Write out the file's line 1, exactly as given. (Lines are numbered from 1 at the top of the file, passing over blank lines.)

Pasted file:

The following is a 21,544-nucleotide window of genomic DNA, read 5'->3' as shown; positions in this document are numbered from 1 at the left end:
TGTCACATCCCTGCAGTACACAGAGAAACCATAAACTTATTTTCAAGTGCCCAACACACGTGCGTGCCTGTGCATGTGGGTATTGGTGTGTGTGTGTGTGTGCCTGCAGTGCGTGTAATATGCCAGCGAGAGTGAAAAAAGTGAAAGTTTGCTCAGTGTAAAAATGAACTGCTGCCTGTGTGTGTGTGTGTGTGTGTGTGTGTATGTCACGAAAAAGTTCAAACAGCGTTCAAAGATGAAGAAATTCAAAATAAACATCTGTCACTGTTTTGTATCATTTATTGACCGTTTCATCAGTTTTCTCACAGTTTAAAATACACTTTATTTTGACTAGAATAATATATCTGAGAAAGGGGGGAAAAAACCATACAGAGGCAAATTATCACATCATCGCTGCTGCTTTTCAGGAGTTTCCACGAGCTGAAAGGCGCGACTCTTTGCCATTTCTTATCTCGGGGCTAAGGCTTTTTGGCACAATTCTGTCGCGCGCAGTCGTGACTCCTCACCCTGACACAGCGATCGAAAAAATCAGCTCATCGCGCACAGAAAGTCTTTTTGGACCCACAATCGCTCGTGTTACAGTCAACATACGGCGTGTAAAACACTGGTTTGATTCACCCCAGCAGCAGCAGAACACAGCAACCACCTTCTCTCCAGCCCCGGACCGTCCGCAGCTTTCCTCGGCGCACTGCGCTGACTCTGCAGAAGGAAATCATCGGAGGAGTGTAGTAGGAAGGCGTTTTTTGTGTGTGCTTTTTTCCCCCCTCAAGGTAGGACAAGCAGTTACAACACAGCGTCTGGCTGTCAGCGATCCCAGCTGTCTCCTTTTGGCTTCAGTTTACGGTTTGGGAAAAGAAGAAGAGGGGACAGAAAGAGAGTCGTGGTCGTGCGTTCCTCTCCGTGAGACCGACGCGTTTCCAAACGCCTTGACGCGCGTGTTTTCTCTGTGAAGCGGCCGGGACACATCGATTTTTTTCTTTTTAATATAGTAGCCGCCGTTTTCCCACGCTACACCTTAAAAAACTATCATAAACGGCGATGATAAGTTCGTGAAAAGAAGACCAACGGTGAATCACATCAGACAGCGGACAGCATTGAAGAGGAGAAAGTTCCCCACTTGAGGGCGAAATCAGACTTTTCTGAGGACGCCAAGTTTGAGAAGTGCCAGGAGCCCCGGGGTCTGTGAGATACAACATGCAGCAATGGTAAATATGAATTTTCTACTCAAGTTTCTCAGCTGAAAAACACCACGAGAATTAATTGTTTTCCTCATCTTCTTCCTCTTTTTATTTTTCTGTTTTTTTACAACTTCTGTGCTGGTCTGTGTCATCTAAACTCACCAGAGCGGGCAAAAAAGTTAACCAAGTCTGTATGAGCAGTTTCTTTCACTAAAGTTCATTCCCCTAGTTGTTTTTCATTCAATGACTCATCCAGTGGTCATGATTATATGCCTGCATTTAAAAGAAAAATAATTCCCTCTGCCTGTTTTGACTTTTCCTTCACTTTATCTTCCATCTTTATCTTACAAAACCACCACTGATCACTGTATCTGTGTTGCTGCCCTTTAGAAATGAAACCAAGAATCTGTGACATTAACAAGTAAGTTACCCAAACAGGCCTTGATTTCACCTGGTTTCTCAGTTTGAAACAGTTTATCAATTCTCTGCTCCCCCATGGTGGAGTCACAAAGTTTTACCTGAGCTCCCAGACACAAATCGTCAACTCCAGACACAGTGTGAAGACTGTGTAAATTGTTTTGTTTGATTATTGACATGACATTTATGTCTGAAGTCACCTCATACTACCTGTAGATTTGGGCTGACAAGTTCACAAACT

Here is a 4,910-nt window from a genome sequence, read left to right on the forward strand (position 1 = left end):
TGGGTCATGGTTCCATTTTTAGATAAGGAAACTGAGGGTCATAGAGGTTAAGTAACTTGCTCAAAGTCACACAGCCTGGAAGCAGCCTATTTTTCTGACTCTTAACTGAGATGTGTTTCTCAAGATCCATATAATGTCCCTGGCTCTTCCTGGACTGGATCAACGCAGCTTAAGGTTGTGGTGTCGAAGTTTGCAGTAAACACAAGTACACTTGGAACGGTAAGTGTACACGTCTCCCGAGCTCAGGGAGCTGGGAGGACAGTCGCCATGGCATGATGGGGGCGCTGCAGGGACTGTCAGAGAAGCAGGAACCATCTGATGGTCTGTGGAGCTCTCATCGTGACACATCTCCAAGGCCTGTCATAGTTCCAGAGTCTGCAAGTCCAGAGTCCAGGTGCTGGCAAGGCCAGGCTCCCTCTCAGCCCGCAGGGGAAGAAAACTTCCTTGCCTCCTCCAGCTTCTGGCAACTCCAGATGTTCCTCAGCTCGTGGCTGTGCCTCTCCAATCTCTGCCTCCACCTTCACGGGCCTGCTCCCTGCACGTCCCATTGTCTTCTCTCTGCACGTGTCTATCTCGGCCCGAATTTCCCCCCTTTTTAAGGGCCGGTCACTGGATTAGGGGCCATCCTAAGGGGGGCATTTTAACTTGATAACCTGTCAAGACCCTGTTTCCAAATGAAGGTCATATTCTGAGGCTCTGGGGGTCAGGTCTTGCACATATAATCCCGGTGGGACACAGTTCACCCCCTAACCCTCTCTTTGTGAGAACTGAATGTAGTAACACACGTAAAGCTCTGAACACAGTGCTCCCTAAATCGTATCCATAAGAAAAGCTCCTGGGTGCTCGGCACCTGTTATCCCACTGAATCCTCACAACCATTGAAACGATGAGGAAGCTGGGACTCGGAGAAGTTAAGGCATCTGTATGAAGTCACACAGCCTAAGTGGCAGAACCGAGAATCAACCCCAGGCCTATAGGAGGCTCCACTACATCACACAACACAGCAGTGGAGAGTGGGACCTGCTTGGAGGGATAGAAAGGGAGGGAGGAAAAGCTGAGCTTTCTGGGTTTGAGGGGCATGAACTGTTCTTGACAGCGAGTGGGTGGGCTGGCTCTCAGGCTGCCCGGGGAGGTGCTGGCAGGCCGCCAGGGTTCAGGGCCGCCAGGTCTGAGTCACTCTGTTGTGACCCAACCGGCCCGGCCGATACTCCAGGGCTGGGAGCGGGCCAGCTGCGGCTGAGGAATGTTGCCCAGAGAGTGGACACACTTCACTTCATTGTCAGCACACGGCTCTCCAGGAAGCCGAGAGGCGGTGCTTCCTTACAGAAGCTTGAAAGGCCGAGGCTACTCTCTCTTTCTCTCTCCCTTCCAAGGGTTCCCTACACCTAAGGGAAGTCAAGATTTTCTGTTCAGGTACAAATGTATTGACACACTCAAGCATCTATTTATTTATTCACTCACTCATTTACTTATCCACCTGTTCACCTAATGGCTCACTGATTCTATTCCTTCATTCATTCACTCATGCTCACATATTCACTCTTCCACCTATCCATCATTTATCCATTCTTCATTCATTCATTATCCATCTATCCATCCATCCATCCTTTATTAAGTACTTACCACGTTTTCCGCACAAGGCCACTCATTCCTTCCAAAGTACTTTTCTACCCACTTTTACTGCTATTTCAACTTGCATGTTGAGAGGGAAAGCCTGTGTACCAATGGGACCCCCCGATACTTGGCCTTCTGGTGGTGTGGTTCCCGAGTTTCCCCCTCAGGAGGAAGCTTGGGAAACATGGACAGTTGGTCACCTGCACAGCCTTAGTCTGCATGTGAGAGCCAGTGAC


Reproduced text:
The following is a 21,544-nucleotide window of genomic DNA, read 5'->3' as shown; positions in this document are numbered from 1 at the left end: